Ever since I watched Joker I've been wondering why it resonates so much with audiences. The audience reaction in the theater where I watched it felt so different than what I've been seeing in the last few years, and it seems to go from interested to confused, amused, scared and so much more until the end, where a big applause exploded during the credits.
It would be wrong to feel the applause was just to the movie, it almost felt like it was to the character itself, but not for his (condemnable) actions, but rather for how genuine and true it felt. And that's when I realized much of the power of this film comes from one thing: its unadulterated, unfiltered authenticity.
It's a divisive film, even to a fault — it's almost "overcommitted" to its theme — but you can't deny its pledge to showing this character in the most genuine way possible, and I think audiences loved this, even if on a subconscious level.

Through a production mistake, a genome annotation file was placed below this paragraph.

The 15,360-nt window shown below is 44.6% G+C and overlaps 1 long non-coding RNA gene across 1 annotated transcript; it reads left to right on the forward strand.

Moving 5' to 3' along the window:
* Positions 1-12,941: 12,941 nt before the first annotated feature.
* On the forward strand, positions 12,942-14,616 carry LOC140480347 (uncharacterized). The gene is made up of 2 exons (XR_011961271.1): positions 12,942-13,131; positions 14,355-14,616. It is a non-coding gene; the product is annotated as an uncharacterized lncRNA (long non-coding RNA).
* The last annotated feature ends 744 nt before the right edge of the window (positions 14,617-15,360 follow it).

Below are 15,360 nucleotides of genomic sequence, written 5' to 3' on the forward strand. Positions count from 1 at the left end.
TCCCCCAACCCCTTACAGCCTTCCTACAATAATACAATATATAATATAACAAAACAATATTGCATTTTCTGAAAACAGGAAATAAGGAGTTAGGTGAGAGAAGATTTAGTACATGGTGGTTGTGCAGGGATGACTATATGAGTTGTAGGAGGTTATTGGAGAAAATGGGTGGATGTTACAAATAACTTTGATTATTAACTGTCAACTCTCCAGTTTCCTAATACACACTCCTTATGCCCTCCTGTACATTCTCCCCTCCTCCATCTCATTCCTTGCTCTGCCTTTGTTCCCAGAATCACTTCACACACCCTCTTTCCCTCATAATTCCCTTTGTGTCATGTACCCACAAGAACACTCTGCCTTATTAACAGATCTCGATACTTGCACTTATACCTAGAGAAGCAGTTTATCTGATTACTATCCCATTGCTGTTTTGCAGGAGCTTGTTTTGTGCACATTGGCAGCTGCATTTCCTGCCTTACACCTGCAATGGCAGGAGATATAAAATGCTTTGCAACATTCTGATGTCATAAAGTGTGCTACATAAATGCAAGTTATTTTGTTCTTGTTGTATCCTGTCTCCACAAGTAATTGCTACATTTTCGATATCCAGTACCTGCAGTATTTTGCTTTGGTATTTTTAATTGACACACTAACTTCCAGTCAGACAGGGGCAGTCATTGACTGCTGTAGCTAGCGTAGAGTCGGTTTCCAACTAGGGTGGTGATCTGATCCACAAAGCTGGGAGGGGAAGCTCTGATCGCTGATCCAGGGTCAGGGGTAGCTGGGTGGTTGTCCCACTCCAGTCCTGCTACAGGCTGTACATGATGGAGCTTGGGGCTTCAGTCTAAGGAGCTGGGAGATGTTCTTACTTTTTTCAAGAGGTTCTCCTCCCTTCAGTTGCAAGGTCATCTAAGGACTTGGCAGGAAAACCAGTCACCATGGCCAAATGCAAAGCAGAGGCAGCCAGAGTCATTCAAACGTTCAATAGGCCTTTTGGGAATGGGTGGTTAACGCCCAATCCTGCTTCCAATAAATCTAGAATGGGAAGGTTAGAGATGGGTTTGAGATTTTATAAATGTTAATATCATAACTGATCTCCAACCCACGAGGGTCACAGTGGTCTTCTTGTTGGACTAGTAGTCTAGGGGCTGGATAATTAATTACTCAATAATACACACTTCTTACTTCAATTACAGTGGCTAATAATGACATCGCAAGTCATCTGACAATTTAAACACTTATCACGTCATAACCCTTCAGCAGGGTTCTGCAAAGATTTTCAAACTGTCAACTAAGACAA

I believe this film could represent a deep change in how we portrait "negative" characters, and it's likely going to leave a mark on superhero movies, and movies in general. Mainstream Cinema rarely feels truly uncomfortable and challenging on a thematic level, and the discussions it sparks are often rather superficial; the drama of this character and the power of his self-revelations are so problematic, authentic and dark, that I can't help but think this is a truer villain than most we've seen so far.